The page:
The trio of Grant Morgan, Bumper Pool and Hayden Henry combined for 90-something percent off all the linebacker snaps last year and probably near 98% of all the meaningful ones. And all three of them battled injuries in 2021.
New position coach Michael Scherer said he’s comfortable to sub in the second unit and even the third, so that’ll be closely watched early in the season. Morgan’s experience and skill helped him slide around and past bigger blockers and led to 111 tackles. Pool played through rib injuries to post 101 tackles. Senior Deon Stewart went out with an undisclosed injury in the first scrimmage, and his timetable to return was unknown.
That makes Andrew Parker and walk-on Jackson Woodard the two mostly likely subs behind the big three. Giving reserves meaningful playing time in the opener against Rice could pay dividends down the road.
There will be experienced depth at every spot in the backfield and perhaps more than the Razorbacks have seen in a long time. Montaric Brown has the skill, athleticism and confidence to be one of the best cover corners in the SEC this fall. On the other side, LaDarrius Bishop and Hudson Clark have not been as consistent, but they added value in several games last season when CB depth took a hit.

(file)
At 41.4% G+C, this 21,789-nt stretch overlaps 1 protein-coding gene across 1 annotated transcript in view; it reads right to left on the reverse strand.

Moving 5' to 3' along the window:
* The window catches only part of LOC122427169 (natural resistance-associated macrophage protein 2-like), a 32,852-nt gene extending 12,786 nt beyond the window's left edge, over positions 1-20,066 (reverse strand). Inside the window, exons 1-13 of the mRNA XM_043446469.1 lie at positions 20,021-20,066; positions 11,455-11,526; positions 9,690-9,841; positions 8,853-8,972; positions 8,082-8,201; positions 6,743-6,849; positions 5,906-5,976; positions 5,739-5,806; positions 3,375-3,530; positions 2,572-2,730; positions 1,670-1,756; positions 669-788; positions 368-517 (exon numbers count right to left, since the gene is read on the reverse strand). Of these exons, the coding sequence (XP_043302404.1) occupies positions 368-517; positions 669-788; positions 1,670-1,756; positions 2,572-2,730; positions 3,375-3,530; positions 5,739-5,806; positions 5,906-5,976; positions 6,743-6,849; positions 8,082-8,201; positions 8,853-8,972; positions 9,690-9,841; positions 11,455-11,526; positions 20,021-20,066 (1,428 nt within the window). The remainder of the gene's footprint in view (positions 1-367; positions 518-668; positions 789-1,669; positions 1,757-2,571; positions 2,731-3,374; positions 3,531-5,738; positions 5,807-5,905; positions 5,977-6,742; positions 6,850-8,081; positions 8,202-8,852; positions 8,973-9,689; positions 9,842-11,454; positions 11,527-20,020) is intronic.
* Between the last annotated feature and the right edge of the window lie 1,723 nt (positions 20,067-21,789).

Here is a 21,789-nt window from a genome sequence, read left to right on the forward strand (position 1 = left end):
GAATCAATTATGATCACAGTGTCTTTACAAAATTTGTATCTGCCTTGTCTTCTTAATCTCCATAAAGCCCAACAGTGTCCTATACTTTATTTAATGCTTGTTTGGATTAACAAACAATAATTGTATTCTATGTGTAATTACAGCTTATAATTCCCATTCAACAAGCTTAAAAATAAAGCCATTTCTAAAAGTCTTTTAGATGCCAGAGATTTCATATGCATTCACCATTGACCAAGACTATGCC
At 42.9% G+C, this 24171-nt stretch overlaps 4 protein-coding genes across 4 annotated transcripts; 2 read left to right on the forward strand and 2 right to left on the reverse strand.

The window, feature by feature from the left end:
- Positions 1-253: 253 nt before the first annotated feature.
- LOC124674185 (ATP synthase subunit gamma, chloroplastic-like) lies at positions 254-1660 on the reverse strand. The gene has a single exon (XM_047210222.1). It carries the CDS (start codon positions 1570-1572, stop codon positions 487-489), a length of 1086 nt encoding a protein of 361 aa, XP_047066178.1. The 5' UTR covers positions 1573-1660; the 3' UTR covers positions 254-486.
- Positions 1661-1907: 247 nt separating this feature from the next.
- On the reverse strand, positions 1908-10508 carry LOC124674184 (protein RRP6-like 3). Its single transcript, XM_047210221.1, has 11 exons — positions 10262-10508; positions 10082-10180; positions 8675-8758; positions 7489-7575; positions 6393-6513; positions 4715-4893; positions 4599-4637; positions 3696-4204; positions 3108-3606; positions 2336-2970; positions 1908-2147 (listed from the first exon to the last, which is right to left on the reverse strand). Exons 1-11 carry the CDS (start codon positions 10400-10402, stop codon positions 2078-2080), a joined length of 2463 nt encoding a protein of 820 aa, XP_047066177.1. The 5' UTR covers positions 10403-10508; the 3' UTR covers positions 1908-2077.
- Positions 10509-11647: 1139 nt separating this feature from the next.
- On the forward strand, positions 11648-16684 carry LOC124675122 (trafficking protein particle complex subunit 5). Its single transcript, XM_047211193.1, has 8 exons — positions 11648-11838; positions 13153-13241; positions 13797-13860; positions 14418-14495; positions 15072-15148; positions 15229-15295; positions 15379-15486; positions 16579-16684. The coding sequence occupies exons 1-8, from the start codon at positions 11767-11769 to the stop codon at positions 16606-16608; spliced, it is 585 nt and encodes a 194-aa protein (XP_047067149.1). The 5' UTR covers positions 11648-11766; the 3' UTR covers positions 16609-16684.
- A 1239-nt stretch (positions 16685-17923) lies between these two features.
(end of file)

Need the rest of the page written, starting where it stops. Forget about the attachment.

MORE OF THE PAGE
Nickelback Greg Brooks Jr. made big strides as a sophomore and could be ready to emerge as a top-flight SEC cover man. Devin Bush, Khari Johnson, Nick Turner, Myles Slusher and Trent Gordon look like the next wave of depth at corner and nickel, and there is cross training at safety for the latter two.
Safeties Jalen Catalon, Joe Foucha and Simeon Blair are all big hitters, but their coverage skills must go up a notch if Arkansas is to improve on the back end. If younger talent such as Keaun Parker, Malik Chavis, Jayden Johnson and others emerge, then defensive coordinator Barry Odom and cornerbacks coach Sam Carter will have great opportunities to rotate and stay fresh.
Halfway through camp it seemed like the Razorbacks could have a new starter at every position on special teams with the exception of deep snapper Jordan Silver and kickoff man Vito Calvaruso. Arkansas fans might know Silver’s name, but he hasn’t received a ton of publicity, mainly because he has no bad snaps in his career in 334 plays.
True freshman Cam Little gained weight and strength between spring ball and camp and has added distance to his kicks. He could be a weapon like Connor Limpert a few years ago. Sam Loy had the edge at punter coming out of spring, but Reid Bauer has wrestled the starting job away from others the past two years. Both could wind up punting again this season. Bauer could wind up as the primary holder as well.
Greg Brooks Jr. could add a dynamism that was lacking at punt return last season after Treylon Burks stopped taking those reps. The primary kickoff returner was unsettled halfway through camp, but it seemed LaDarrius Bishop, Myles Slusher, Raheim “Rocket” Sanders, T.J. Hammonds or Josh Oglesby could wind up in that role. Only Hammonds has done it as a Razorback.
De’Vion Warren, a long-term kickoff returner who suffered a torn knee ligament on a return last year, will probably not reprise the role.